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Issue 102 - July 19, 2012
Welcome to issue 102. I'm busy preparing for the next run of Ruby Reloaded, my online Ruby course aimed at intermediate Rubyists. 6 seats remain with 6 days till it starts - check it out! Other than that.. here we go with the week's best :-) - Peter.
Make sure your next production deployment goes smoothly with this hands-on book, which guides you through the entire production process. Dives into Puppet, Capistrano, Vagrant, Nagios, Ganglia, and all that sort of devops-y stuff.
RubyMine 4.5 introduces suport for formatting and code insight for Slim and Sass, MacRuby syntax highlighting, Capistrano deployment support, extra Sinatra integration, and more. It's a commercial IDE but the one I've heard the most good things about.
Built from the ground up for Ruby, Code Climate analyzes each push, identifies changes in quality, and instantly notifies your team via Campfire, email or RSS. Try it free for 14 days - or always free for OSS!
Noel Rappin reflects on the various 'Object-Oriented Rails' and 'fast tests' discussions going around the Ruby world as of late.
This post won't be without controversy but Steve Klabnik outlines why he thinks the convenience of factories has 'set Rails testing strategies and software design back two years.' Worth a read even if you disagree.
Adam Hawkins has recently updated his series of Rails caching posts. It aims to teach you everything you need to know to work with any different caching level inside your Rails app.
Zendesk is a popular help desk app and their dev team explains how their Ruby 1.9 upgrade project went. The end result? A 2-3x improvement in response time for their app.
An entry level tutorial to managing uploaded files in a Rails app using CarrierWave.
PeepCode has released the latest in their 'look over a developer's shoulder' screencast series, this time focusing on Yehuda Katz (of Rails 3 fame). In an 80 minute session, he builds the backend for a scoring system using Rails 3.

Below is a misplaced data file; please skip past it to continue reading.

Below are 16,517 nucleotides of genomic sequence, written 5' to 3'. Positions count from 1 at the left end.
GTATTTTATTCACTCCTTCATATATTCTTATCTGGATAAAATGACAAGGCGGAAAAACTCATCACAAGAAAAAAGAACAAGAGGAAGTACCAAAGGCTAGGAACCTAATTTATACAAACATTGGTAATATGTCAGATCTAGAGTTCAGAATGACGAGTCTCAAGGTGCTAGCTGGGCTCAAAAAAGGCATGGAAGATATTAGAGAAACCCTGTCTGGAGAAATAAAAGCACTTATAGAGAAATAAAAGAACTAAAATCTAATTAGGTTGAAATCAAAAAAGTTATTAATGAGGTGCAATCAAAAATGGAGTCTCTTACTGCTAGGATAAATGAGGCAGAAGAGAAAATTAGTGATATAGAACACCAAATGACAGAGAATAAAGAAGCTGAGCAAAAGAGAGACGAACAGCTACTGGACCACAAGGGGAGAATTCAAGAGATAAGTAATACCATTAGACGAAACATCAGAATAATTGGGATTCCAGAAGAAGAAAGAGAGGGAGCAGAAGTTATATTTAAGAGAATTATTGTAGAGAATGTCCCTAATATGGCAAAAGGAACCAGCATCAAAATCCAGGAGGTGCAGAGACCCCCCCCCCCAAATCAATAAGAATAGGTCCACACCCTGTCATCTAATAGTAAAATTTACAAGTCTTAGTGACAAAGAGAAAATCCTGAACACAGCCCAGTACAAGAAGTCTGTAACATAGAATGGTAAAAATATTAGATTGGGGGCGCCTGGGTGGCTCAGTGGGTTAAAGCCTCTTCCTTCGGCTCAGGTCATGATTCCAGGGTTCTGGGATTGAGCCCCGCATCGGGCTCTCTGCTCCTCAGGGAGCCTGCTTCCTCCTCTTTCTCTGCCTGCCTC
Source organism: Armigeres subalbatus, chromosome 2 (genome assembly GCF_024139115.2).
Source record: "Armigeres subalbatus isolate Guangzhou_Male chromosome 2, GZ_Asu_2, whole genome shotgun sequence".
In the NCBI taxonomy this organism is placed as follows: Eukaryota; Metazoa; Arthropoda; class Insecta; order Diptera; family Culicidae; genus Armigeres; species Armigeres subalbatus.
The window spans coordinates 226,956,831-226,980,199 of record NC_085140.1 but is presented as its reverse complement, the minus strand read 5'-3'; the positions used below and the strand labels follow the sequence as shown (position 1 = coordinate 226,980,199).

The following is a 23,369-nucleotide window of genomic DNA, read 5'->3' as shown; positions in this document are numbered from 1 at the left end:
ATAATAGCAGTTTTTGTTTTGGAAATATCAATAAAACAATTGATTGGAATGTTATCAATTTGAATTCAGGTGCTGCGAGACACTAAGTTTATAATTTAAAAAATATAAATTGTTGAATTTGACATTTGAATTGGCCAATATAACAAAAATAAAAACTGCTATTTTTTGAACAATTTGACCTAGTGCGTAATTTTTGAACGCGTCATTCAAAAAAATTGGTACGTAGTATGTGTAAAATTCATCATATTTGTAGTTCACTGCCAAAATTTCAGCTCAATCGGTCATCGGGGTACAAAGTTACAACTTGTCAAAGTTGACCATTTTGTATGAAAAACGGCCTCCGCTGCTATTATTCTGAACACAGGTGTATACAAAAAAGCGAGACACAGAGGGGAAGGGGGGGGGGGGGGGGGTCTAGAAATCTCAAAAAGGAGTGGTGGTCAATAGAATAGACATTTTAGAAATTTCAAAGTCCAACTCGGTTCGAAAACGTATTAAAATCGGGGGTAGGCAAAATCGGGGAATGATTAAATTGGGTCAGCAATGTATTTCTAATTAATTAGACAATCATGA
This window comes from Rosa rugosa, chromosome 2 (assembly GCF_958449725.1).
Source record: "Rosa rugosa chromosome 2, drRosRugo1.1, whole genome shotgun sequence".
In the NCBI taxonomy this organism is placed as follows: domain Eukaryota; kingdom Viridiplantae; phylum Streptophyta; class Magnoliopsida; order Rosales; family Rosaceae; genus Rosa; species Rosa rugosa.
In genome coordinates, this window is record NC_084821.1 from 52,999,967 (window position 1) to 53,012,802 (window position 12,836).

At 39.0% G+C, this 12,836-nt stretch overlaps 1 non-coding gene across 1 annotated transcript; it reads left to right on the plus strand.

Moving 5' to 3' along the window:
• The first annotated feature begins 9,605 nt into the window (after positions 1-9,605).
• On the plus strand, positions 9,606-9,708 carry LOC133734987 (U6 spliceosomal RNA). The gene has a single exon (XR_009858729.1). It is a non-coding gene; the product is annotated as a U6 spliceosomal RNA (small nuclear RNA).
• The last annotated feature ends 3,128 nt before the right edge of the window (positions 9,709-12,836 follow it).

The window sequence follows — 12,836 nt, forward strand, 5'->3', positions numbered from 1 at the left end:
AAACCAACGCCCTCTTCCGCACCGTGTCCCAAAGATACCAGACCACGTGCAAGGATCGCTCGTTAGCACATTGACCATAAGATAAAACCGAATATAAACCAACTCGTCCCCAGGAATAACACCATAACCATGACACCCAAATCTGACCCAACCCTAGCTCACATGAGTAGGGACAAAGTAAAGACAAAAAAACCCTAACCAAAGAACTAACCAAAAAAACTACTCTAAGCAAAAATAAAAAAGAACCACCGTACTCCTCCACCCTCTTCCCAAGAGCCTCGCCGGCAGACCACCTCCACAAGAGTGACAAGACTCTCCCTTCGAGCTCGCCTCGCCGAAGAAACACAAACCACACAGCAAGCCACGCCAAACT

Loren Segal, the creator of Ruby documentation tool YARD, looks at some of YARD's lesser known features and shows off ways to visualize your code, get basic code metrics, and ensure overall quality in your documentation.
At Boston Ruby Group recently, David A Black (of Well Grounded Rubyist fame) gave a talk about getting the fundamentals of Ruby right.
Sidekiq allows you to move jobs into the background for asynchronous processing. It uses threads instead of forks so it's more memory efficient than, say, Resque.
At GoRuCo 2012, Haris Amin gave a 10 minute lightning talk about creating a desktop Mac face detection/recognition app with MacRuby. Links to code, slides, and the Vimeo video within.
Complete xlsx generation with support for charts, images, automated column width, customizable styles and full schema validation.
We sell expensive stuff to investment bankers. We run on Ruby. We enjoy using the best tools and technologies available. If you want to be a happy programmer (and join us on our summer trip to Ibiza), get started by solving our quiz.
"Ich will nicht nach Berlin!"- simfy cologne is looking for talented Ruby on Rails backend developers. You feel at home with large Rails enterprise applications? Join simfy - one of the world's leading music streaming services - and put our visions to life.
Litmus, the e-mail testing and analytics company, offers a great salary, full health care benefits, 28 days paid vacation, beer fridge and Sonos sound system. They'll also buy you lunch every day.
MiniProfiler is a production and development profiler that you can use to quickly isolate performance bottlenecks, both on the server and client. This post demonstrates how it works.
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